26 March, 2013 15:37 ▪
Bruce Rickerson: poisonous political atmosphere threatens Ukraine's domestic peace and international standing
“As with much else in Ukraine, where the truth lies (in Yulia Tymoshenko`s case – Ed.) is anyone's guess. But there's no avoiding the fact that the divisions over Tymoshenko tap into the profound fault lines that have threatened Ukraine's stability ever since it became an independent country in 1991,” writes Rickerson. “Those divisions, and the poisonous political atmosphere that has characterized independent Ukraine, constitute a threat to Ukraine's domestic peace and international standing far more significant than Tymoshenko's personal guilt or innocence,” he adds.
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Rickerson claims that at this point, “Ukraine can take two paths with respect to Tymoshenko. First, as things stand now, the relentless zero-sum-game continues, in which eventually either she or her critics (take your pick) stand forth as entirely innocent or entirely corrupt. Either way, the result is likely to pour gasoline on Ukraine's already smoldering embers, with negative consequences for the whole country. Alternatively, both Tymoshenko's and the government's supporters can start to look for a way out of the corner they have painted themselves into. This would require something that has been almost entirely lacking in Ukraine's politics to date: a willingness to compromise and to admit that "we" are not entirely right, and "you" aren't entirely wrong”.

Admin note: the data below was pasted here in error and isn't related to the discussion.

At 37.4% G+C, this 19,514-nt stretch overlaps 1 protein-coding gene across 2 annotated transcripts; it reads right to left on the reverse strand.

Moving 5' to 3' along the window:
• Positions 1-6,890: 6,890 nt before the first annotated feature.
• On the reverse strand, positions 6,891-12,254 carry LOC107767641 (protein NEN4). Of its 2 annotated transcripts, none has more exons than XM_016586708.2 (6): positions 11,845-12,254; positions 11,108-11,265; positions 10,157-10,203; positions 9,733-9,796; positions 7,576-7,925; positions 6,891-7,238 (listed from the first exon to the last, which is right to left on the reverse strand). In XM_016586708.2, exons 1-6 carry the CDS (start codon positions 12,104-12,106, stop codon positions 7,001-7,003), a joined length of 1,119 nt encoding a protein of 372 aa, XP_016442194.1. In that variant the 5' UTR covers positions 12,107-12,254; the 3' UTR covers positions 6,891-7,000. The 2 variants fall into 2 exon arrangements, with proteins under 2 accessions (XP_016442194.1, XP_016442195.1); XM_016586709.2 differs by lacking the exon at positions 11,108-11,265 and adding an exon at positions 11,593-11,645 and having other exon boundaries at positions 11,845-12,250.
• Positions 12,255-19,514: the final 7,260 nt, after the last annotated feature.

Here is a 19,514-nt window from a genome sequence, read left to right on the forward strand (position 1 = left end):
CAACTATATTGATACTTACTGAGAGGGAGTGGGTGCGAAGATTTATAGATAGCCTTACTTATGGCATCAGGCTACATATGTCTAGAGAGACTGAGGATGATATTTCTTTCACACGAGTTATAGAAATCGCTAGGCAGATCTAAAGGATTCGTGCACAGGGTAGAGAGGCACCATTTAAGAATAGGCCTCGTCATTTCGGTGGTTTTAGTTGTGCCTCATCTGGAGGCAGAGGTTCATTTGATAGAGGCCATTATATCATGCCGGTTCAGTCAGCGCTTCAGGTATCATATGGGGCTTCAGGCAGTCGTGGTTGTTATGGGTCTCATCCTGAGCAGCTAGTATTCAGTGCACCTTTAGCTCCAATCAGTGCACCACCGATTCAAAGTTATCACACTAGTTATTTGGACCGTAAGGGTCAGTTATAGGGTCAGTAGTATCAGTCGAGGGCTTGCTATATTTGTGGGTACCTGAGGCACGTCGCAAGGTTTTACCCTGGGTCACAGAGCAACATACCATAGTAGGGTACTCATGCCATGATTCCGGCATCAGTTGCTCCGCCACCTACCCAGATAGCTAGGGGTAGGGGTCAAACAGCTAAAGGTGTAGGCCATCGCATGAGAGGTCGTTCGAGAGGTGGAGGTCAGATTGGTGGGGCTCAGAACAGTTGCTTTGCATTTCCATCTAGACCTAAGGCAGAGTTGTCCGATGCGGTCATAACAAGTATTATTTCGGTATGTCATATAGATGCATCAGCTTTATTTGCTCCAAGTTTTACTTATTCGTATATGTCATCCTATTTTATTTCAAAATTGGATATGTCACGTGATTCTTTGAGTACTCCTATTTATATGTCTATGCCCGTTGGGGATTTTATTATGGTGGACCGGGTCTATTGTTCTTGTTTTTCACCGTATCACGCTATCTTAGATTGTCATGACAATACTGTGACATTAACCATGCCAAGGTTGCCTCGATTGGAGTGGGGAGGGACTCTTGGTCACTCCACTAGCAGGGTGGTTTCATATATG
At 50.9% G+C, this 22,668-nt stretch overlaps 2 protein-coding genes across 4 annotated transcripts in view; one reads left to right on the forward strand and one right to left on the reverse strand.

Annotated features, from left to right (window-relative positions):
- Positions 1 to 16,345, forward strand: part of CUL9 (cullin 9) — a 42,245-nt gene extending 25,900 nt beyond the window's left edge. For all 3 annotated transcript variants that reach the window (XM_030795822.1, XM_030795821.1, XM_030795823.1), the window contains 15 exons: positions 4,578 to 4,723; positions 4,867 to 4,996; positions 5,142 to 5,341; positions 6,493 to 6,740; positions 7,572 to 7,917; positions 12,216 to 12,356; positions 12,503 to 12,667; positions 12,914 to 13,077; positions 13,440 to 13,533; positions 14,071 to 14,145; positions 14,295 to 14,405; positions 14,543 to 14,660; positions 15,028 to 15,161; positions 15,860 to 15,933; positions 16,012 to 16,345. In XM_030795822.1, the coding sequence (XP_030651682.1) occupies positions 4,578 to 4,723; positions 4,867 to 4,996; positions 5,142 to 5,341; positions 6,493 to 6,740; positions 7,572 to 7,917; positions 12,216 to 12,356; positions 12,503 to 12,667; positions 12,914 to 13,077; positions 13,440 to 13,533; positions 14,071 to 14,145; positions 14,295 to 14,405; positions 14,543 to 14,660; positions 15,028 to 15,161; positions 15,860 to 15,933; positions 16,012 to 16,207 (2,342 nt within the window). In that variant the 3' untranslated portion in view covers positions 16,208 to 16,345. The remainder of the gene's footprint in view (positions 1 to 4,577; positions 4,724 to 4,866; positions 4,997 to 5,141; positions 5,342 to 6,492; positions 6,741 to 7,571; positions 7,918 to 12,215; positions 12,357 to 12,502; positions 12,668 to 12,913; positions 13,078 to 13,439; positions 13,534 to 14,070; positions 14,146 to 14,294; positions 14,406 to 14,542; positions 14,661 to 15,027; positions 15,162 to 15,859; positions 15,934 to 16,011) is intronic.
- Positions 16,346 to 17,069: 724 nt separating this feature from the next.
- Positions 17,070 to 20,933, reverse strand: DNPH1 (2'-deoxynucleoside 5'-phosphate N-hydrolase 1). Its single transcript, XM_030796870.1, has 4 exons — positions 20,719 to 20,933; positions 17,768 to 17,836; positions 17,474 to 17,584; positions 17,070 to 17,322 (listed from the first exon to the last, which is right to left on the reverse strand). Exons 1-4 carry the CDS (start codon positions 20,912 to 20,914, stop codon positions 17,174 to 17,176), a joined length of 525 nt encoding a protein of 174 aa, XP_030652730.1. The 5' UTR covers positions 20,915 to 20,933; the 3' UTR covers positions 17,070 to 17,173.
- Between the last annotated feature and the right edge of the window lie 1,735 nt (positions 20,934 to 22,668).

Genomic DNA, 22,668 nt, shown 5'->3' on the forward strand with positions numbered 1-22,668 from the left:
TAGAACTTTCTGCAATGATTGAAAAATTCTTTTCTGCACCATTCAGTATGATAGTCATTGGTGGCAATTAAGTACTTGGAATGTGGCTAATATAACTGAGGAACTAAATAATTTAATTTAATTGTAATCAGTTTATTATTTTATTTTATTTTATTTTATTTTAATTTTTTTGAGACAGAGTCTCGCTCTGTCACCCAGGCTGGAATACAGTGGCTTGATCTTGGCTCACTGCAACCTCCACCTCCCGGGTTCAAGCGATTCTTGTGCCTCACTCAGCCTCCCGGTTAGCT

“As we see in the United States, such comprise isn't easy even in what is considered a mature democracy. It is even more difficult in a democracy as young as Ukraine's and where the relevant actors have invested so much political capital in demonizing their opponents.
However difficult it might be for Ukrainians to achieve such a compromise and produce a "win-win" solution based on mutual respect, doing so can only be of benefit to Ukraine's stability and international standing. By the same token, U.S. and other foreign observers would do well to look beyond today's contentious politicians to Ukraine's enduring potential as a valued and reliable partner,” underlines Rickerson.
- Alexander Motyl: democratically inclined Ukrainians have no choice but to support the democratic opposition, however “un-best” it is
- The Economist: graft in Ukraine is so rife that it is hard to see how any money at all is left in the budget
- Peter Hannaford: the time has come for opposing forces in Ukraine to find a way to compromise over seemingly intractable issues